Entomologist Jim Fisher uses a portable acoustic
detector. Click the image for more information about it.
story to find out more.
Listening for Weevils in Nursery
Crops By David
March 31, 2004
A new, lightweight device that can magnify the noises of tiny,
black vine weevils will be an asset to nursery growers.
Service scientists working with Acoustic Emission Consulting (AEC) of Fair Oaks, Calif., have made
improvements to AEC's machines that can detect insects by the sounds they make.
The new device is lighter and more durable and won't pick up distracting
noises. The biggest advantage may be that this system, unlike other models,
does not need a professional technician to operate it.
The nursery industry is big business in the United States,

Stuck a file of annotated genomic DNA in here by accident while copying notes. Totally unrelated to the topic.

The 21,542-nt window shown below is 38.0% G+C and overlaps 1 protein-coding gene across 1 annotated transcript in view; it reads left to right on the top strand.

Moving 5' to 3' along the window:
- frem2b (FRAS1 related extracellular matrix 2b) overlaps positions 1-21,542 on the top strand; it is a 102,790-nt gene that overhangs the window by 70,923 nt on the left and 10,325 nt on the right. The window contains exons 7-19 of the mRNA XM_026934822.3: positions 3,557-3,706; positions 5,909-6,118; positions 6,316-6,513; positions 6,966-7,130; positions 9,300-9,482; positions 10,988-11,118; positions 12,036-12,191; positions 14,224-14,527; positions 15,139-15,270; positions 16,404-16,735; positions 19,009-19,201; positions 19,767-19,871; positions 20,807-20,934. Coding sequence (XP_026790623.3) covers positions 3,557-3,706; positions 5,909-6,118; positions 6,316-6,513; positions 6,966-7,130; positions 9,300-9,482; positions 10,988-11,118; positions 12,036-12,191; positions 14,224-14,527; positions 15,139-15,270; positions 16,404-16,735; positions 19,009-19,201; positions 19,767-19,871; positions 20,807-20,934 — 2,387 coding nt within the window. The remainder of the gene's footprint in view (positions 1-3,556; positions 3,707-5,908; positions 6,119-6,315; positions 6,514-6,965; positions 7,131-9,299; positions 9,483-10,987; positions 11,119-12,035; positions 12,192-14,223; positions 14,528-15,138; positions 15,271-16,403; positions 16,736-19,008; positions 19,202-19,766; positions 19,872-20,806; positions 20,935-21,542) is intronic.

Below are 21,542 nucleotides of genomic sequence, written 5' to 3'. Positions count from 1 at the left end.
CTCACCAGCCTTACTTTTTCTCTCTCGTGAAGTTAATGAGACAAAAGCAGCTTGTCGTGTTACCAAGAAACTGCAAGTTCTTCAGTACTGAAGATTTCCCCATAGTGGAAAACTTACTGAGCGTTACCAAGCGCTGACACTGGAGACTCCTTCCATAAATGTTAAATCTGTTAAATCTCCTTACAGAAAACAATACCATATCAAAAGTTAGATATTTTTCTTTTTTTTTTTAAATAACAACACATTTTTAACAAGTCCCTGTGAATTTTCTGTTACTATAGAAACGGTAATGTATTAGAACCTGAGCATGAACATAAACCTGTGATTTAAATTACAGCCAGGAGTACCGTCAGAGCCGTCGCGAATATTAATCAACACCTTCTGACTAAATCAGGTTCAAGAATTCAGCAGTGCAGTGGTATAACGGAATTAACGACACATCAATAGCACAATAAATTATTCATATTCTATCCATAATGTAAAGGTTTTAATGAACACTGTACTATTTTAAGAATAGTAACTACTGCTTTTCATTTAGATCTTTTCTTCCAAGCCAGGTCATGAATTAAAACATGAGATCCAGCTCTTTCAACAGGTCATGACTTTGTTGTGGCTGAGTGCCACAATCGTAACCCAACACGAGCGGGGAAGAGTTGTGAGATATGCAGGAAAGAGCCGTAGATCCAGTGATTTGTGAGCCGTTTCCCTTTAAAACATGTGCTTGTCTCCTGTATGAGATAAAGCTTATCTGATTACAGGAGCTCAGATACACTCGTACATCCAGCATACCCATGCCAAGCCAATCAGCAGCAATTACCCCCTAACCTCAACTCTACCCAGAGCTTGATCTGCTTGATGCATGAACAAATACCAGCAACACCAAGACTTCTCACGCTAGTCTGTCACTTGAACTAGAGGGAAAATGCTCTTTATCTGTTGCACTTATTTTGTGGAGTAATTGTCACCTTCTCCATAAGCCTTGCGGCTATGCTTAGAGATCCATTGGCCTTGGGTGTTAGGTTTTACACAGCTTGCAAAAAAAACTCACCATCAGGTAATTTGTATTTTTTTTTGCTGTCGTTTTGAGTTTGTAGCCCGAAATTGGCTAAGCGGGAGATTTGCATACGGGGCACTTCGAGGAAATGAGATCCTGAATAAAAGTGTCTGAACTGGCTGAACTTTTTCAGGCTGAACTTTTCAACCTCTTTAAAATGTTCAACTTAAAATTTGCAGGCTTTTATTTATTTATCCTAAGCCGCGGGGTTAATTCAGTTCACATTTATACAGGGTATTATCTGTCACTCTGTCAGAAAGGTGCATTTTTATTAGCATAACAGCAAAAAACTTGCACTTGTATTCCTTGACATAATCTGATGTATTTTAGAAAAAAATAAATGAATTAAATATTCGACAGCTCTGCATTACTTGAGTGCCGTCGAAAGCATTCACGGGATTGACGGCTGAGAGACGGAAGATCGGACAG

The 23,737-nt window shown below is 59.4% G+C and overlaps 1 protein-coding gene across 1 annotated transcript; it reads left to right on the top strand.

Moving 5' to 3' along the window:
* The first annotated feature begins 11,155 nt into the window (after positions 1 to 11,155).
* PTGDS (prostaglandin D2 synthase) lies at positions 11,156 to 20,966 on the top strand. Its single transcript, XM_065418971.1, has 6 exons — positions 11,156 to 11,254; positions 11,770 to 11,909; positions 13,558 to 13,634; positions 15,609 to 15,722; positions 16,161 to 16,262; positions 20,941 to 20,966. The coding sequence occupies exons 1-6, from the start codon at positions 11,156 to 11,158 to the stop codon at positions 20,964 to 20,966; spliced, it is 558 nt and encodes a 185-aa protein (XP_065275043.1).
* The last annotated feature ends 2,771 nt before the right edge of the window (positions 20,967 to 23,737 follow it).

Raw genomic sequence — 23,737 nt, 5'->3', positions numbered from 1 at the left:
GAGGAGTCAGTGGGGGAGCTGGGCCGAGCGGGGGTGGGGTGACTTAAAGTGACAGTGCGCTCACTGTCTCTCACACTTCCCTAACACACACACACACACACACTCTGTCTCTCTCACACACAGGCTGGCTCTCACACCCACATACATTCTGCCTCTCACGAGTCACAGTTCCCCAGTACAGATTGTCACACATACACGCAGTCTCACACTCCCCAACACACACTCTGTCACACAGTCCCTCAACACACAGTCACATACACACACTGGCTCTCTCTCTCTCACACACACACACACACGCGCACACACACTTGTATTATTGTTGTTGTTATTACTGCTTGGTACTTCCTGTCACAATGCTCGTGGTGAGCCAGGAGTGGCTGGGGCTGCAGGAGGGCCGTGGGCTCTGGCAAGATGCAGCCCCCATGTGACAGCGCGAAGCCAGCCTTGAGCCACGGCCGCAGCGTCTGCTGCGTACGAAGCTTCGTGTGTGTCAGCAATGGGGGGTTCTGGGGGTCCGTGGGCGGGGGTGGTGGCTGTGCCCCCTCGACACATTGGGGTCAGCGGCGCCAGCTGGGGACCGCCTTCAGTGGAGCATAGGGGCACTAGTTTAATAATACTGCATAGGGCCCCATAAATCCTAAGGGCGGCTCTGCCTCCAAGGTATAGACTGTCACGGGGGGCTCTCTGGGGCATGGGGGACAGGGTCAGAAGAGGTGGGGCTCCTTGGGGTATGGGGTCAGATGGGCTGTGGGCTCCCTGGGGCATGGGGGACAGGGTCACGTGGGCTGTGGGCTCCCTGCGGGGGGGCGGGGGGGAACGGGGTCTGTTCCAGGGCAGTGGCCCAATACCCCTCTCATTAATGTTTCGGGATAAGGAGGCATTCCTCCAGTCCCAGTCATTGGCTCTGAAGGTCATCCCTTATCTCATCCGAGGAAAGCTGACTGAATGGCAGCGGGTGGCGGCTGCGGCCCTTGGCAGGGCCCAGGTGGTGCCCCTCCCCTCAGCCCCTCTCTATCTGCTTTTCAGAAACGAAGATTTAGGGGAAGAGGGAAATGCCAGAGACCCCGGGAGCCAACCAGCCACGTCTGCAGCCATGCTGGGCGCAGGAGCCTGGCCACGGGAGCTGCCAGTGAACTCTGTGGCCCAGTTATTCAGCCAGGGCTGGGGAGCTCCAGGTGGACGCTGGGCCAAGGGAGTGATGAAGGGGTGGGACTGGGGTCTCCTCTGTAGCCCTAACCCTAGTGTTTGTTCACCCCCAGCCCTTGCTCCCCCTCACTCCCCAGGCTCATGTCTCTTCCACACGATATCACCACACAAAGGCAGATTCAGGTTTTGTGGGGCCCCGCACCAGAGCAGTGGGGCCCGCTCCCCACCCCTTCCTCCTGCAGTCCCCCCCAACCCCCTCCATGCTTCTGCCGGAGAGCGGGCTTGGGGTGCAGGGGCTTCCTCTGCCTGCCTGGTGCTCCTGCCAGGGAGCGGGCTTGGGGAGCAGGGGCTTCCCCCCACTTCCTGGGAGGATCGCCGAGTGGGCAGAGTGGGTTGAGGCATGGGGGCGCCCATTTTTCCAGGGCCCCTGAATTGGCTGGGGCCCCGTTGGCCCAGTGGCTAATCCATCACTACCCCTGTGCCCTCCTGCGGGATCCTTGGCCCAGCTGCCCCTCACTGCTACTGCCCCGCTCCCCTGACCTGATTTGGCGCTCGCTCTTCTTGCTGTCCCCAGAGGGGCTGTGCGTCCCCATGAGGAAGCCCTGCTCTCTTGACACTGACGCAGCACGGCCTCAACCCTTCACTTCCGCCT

especially in Oregon where it's worth more than $600 million annually. But the
black vine weevil continues to threaten many nursery crops. More than $3
million is spent each year to control these pests, because of strict quarantine
regulations that require plant inspectors to reject shipments of nursery crops
from other states if just one weevil is found. The new device will allow
inspectors to search 15-25 plant pots an hour, compared to five to eight pots
The instrument was refined and tested by entomologist James R.
Fisher of the ARS
Crops Research Laboratory in Corvallis, Ore., and Richard W. Mankin, an ARS
entomologist at the agency's Center for
Medical, Agricultural and Veterinary Entomology in Gainesville, Fla.
To use the device, the listener wears headphones and sticks a
wandlike device on a very large nail that has been placed in the root ball of
the plant in the soil. The listener holds a small, computerlike device that
amplifies and measures the sound. The weevil makes a distinctive noise while
traveling through the soil.
More information about this research is in the April 2004 issue
of Agricultural Research magazine.
ARS is the U.S. Department of
Agriculture's chief scientific research agency.